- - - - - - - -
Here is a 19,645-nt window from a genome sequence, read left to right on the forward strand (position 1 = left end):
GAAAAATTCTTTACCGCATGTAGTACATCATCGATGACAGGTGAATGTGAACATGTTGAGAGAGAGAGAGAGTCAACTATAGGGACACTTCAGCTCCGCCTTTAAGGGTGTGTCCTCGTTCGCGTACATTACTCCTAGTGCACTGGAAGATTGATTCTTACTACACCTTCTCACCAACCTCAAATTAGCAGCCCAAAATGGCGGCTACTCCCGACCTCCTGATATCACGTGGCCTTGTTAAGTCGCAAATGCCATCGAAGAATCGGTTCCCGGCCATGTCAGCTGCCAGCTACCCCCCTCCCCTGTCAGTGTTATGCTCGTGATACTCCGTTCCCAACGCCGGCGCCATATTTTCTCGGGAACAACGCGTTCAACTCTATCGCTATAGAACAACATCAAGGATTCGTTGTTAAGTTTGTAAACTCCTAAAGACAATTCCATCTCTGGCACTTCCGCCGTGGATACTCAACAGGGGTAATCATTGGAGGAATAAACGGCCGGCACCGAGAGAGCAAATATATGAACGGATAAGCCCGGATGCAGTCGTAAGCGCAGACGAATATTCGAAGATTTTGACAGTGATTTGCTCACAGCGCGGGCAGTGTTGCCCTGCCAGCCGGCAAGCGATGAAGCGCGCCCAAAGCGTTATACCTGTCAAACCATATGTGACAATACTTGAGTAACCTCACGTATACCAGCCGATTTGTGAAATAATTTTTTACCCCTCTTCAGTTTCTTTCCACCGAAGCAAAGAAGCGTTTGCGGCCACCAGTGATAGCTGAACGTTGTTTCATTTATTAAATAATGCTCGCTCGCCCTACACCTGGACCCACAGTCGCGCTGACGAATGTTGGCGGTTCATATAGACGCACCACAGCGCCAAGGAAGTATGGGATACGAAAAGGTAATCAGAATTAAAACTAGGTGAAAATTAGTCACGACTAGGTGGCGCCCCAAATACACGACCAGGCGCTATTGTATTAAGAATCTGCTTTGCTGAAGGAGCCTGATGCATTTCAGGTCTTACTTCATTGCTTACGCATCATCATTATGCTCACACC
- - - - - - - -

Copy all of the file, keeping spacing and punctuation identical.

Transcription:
Here is a 19,645-nt window from a genome sequence, read left to right on the forward strand (position 1 = left end):
GAAAAATTCTTTACCGCATGTAGTACATCATCGATGACAGGTGAATGTGAACATGTTGAGAGAGAGAGAGAGTCAACTATAGGGACACTTCAGCTCCGCCTTTAAGGGTGTGTCCTCGTTCGCGTACATTACTCCTAGTGCACTGGAAGATTGATTCTTACTACACCTTCTCACCAACCTCAAATTAGCAGCCCAAAATGGCGGCTACTCCCGACCTCCTGATATCACGTGGCCTTGTTAAGTCGCAAATGCCATCGAAGAATCGGTTCCCGGCCATGTCAGCTGCCAGCTACCCCCCTCCCCTGTCAGTGTTATGCTCGTGATACTCCGTTCCCAACGCCGGCGCCATATTTTCTCGGGAACAACGCGTTCAACTCTATCGCTATAGAACAACATCAAGGATTCGTTGTTAAGTTTGTAAACTCCTAAAGACAATTCCATCTCTGGCACTTCCGCCGTGGATACTCAACAGGGGTAATCATTGGAGGAATAAACGGCCGGCACCGAGAGAGCAAATATATGAACGGATAAGCCCGGATGCAGTCGTAAGCGCAGACGAATATTCGAAGATTTTGACAGTGATTTGCTCACAGCGCGGGCAGTGTTGCCCTGCCAGCCGGCAAGCGATGAAGCGCGCCCAAAGCGTTATACCTGTCAAACCATATGTGACAATACTTGAGTAACCTCACGTATACCAGCCGATTTGTGAAATAATTTTTTACCCCTCTTCAGTTTCTTTCCACCGAAGCAAAGAAGCGTTTGCGGCCACCAGTGATAGCTGAACGTTGTTTCATTTATTAAATAATGCTCGCTCGCCCTACACCTGGACCCACAGTCGCGCTGACGAATGTTGGCGGTTCATATAGACGCACCACAGCGCCAAGGAAGTATGGGATACGAAAAGGTAATCAGAATTAAAACTAGGTGAAAATTAGTCACGACTAGGTGGCGCCCCAAATACACGACCAGGCGCTATTGTATTAAGAATCTGCTTTGCTGAAGGAGCCTGATGCATTTCAGGTCTTACTTCATTGCTTACGCATCATCATTATGCTCACACC